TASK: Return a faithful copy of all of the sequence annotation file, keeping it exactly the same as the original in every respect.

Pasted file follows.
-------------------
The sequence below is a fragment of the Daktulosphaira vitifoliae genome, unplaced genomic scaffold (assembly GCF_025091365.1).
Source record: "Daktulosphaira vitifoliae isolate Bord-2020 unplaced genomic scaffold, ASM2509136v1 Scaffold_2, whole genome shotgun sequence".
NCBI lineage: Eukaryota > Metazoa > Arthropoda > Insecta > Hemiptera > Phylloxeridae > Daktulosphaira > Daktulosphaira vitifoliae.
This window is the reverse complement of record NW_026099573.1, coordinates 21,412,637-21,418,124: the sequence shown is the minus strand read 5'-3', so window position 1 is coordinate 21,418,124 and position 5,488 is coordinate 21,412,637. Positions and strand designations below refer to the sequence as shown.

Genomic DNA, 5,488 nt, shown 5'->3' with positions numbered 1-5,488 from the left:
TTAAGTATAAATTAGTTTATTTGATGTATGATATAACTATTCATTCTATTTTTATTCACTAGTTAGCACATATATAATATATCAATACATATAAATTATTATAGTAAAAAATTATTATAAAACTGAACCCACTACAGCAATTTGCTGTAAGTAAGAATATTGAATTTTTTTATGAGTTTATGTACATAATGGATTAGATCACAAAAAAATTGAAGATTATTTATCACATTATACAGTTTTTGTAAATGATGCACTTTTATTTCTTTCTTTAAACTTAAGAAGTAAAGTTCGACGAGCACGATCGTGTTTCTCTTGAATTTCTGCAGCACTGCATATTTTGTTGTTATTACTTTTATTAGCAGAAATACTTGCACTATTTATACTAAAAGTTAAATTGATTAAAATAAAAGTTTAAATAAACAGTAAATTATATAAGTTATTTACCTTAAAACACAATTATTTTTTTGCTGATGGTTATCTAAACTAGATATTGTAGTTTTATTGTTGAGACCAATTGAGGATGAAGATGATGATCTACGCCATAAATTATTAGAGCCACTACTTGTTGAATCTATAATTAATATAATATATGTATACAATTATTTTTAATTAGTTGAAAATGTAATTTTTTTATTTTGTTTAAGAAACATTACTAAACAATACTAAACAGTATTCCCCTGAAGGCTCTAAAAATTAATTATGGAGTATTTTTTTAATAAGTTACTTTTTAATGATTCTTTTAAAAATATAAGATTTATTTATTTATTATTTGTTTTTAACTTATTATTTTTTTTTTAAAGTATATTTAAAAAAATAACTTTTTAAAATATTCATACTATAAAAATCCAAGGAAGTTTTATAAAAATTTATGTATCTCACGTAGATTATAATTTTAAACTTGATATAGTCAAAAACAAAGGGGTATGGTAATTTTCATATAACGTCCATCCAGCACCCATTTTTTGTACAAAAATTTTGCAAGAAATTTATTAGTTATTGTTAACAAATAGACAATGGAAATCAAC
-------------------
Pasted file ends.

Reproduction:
The sequence below is a fragment of the Daktulosphaira vitifoliae genome, unplaced genomic scaffold (assembly GCF_025091365.1).
Source record: "Daktulosphaira vitifoliae isolate Bord-2020 unplaced genomic scaffold, ASM2509136v1 Scaffold_2, whole genome shotgun sequence".
NCBI lineage: Eukaryota > Metazoa > Arthropoda > Insecta > Hemiptera > Phylloxeridae > Daktulosphaira > Daktulosphaira vitifoliae.
This window is the reverse complement of record NW_026099573.1, coordinates 21,412,637-21,418,124: the sequence shown is the minus strand read 5'-3', so window position 1 is coordinate 21,418,124 and position 5,488 is coordinate 21,412,637. Positions and strand designations below refer to the sequence as shown.

Genomic DNA, 5,488 nt, shown 5'->3' with positions numbered 1-5,488 from the left:
TTAAGTATAAATTAGTTTATTTGATGTATGATATAACTATTCATTCTATTTTTATTCACTAGTTAGCACATATATAATATATCAATACATATAAATTATTATAGTAAAAAATTATTATAAAACTGAACCCACTACAGCAATTTGCTGTAAGTAAGAATATTGAATTTTTTTATGAGTTTATGTACATAATGGATTAGATCACAAAAAAATTGAAGATTATTTATCACATTATACAGTTTTTGTAAATGATGCACTTTTATTTCTTTCTTTAAACTTAAGAAGTAAAGTTCGACGAGCACGATCGTGTTTCTCTTGAATTTCTGCAGCACTGCATATTTTGTTGTTATTACTTTTATTAGCAGAAATACTTGCACTATTTATACTAAAAGTTAAATTGATTAAAATAAAAGTTTAAATAAACAGTAAATTATATAAGTTATTTACCTTAAAACACAATTATTTTTTTGCTGATGGTTATCTAAACTAGATATTGTAGTTTTATTGTTGAGACCAATTGAGGATGAAGATGATGATCTACGCCATAAATTATTAGAGCCACTACTTGTTGAATCTATAATTAATATAATATATGTATACAATTATTTTTAATTAGTTGAAAATGTAATTTTTTTATTTTGTTTAAGAAACATTACTAAACAATACTAAACAGTATTCCCCTGAAGGCTCTAAAAATTAATTATGGAGTATTTTTTTAATAAGTTACTTTTTAATGATTCTTTTAAAAATATAAGATTTATTTATTTATTATTTGTTTTTAACTTATTATTTTTTTTTTAAAGTATATTTAAAAAAATAACTTTTTAAAATATTCATACTATAAAAATCCAAGGAAGTTTTATAAAAATTTATGTATCTCACGTAGATTATAATTTTAAACTTGATATAGTCAAAAACAAAGGGGTATGGTAATTTTCATATAACGTCCATCCAGCACCCATTTTTTGTACAAAAATTTTGCAAGAAATTTATTAGTTATTGTTAACAAATAGACAATGGAAATCAAC